Saturday, March 9, 2013


While reading an article on Capitalism and Inequality I found myself starting to come to the conclusion that there is some ingrained desire for inequality within the human condition itself.  Since I've been in a Marx mood lately my mind immeditily turned to The Communist Manifesto which is pretty much the book on the subject.  The manifesto itself came out over 100 years ago and yet it still feels current to this day.  Only just recently did it start to show its age and that is mostly because the technologies inherent in the computer and the internet have allowed us to take back many of the means of production that were once in the hands of the bourgeoisie.  However that's its own topic.

When Marx states that, "All human history can be defined in terms of class struggle" I have always agreed with that up until a point.  It is obviously a false binary but it is a useful one none the less that works in the majority of the cases and moves things along.  However, Marx never did properly address where the basic inequality in society came from and I think that's important when trying to suss out how deal with each other as a society and what amount of social safety net is reasonable for a society to provide.  Or you know if you are setting up an anarchist commune or a genuine commi goverernment it is important to figure out if we have a desire for inequality or a need and how much of a need it is and how much work is it going to take to overcome.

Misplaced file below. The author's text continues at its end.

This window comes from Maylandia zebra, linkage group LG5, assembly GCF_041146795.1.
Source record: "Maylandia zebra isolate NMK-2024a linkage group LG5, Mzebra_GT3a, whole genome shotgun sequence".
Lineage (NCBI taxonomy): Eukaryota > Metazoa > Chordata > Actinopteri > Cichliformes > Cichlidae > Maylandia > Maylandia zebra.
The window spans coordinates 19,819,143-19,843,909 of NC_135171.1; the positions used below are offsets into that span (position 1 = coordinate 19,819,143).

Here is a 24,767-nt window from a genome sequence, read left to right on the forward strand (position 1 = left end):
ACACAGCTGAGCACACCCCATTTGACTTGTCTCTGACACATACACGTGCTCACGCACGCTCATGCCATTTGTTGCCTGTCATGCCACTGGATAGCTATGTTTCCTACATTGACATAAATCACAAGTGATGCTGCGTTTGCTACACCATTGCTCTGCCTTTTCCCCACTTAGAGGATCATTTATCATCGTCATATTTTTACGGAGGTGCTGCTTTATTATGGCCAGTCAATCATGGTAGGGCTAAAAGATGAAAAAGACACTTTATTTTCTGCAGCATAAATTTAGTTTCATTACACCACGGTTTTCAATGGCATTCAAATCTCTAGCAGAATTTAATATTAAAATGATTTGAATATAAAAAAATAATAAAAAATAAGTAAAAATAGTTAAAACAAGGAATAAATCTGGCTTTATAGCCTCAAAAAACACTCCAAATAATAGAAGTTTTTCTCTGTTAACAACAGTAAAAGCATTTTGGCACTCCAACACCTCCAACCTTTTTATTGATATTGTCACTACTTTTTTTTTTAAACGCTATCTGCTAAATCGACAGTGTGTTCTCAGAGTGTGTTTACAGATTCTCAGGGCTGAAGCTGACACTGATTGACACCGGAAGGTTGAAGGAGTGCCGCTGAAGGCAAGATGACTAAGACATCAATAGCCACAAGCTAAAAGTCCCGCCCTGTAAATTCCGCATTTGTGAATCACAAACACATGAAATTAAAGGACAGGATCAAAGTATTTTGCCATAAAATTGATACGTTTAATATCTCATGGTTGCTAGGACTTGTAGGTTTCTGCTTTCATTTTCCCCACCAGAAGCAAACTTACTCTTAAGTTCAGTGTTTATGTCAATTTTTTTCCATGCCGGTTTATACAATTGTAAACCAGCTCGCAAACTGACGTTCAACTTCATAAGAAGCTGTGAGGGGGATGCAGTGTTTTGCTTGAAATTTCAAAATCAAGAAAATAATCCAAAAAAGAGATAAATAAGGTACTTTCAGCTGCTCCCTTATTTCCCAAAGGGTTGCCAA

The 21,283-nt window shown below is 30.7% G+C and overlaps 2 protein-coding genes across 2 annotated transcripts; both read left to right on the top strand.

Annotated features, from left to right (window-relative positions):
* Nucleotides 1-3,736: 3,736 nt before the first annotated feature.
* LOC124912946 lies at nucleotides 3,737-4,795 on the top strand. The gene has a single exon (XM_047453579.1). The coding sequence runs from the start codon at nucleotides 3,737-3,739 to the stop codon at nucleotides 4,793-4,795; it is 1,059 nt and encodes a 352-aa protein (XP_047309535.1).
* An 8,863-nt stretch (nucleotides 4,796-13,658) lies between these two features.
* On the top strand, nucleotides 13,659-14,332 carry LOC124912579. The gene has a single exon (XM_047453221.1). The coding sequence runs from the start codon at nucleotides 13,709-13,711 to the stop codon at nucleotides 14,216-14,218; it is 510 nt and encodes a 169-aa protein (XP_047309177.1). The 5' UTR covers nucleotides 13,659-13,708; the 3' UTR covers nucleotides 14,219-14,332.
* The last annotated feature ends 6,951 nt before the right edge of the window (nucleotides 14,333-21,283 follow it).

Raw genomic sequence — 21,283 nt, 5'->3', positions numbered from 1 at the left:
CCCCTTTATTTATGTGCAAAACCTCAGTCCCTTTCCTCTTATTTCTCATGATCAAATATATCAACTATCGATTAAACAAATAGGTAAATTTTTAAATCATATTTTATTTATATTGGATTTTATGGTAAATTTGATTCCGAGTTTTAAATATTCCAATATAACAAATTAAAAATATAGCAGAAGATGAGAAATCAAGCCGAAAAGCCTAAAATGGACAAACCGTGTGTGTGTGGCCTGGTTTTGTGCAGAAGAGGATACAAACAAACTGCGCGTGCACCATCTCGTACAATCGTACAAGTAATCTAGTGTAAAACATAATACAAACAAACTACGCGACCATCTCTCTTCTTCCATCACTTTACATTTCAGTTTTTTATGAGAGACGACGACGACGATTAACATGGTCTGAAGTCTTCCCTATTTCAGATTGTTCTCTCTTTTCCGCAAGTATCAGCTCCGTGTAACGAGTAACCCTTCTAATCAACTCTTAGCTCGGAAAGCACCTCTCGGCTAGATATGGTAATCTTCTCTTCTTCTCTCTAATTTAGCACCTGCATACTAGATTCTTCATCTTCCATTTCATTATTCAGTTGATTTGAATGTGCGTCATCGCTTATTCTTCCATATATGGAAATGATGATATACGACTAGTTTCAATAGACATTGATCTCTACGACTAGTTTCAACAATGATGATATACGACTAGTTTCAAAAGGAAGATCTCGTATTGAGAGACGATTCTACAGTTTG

Lets gets some evidence out here.  Most (all?) children need to be taught how to share.  I think that is the most telling piece of evidence right there.  Child sharing is good for the group only because it creates an atmosphere of mutual entertainment ie sharing toys.  Sharing food, resources, et cetera is handled by the child's caretakers so it isn't like the need for possesion is nessisary for the child's survival and yet that need for possesion is present sometimes very strongly.  The counter argument is, "well in times of need people pull together and share food and stuff" but that isn't nessisarily true.  It is especially not true when someone realized they have the physical strength or resources (a gun) to force other people to give more than they receive.  This is the prototypical apocalyptic dilemma but it is also the basis of military dictatorships and every other damn thing.